Video formats have also changed. Innovations in media technology have brought us High Definition (HD) displays, which offer much more pixel information per frame than non-HD displays. Until Flash Player 9 came along, Flash Video used non-HD codecs to deliver video content. But when Flash Player 9 arrived, the H.264 codec became available for the MPEG-4 video format, with high-def quality.

CD-quality stereo audio also takes up more storage space and increases the size of video files. If possible, a CD-quality audio track can be compressed, using an appropriate codec, and converted to a Mono signal. And in most cases, users deal much better with reduced audio-playback quality than with reduced video-playback quality.

All of these factors must be considered before deciding on the right video codec for an application. It’s also during this step that the pixel dimensions of the video image can (and often should) be adjusted. Usually, you’ll want to keep the size of videos the same as their originals, but reducing the image dimensions trims the video file size, and when this is done, you may then be able to boost the video quality by switching to lower compression levels or better compression methods.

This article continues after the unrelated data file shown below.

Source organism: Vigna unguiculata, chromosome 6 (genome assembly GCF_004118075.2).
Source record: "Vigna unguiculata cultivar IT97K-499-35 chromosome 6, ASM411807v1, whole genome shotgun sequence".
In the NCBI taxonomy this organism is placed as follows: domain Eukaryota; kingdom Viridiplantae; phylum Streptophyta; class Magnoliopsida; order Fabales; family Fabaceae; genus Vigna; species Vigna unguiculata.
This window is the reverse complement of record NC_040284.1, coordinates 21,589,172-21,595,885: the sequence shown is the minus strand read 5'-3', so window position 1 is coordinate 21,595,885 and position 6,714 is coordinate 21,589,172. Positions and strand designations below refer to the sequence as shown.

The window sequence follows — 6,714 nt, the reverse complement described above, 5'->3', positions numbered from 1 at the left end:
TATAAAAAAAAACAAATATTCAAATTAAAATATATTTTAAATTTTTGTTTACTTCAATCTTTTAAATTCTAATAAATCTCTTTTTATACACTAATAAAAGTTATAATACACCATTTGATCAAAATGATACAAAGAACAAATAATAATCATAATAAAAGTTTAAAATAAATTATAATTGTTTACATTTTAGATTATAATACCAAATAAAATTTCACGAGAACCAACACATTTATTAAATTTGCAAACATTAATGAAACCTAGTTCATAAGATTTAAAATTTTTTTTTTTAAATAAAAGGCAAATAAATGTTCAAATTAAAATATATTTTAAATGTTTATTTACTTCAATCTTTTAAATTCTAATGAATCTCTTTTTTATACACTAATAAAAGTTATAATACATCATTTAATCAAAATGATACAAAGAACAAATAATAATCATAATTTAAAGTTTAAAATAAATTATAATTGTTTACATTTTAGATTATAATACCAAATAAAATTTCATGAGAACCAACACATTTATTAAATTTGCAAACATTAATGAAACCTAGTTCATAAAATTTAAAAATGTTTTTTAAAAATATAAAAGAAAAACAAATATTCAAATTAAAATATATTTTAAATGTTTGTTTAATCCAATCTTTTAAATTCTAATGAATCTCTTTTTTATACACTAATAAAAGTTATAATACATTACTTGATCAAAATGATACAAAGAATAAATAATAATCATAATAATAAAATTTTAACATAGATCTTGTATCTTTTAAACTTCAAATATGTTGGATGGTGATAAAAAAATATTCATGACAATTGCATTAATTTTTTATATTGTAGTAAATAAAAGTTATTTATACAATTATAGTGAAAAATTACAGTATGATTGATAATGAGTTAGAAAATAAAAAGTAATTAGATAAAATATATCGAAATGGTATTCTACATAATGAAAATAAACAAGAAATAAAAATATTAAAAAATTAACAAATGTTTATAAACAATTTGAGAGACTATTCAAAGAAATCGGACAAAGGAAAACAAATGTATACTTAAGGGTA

For example, a client once gave me with a 15-minute movie of a man in a suit explaining a business model. The image size was only 640 x 480 pixels. But even at this, strong compression was needed to reduce the file size to an acceptable value for web transmission and playback. But if the dimensions of the video image were reduced to 320 x 240 pixels, the strength of the compression could be reduced, and the image quality improved.

Video Sizes

As you see, getting the best video quality is often a balancing act, and requires a careful examination of the content, the dimensions of the video image, the audio quality, and many other factors.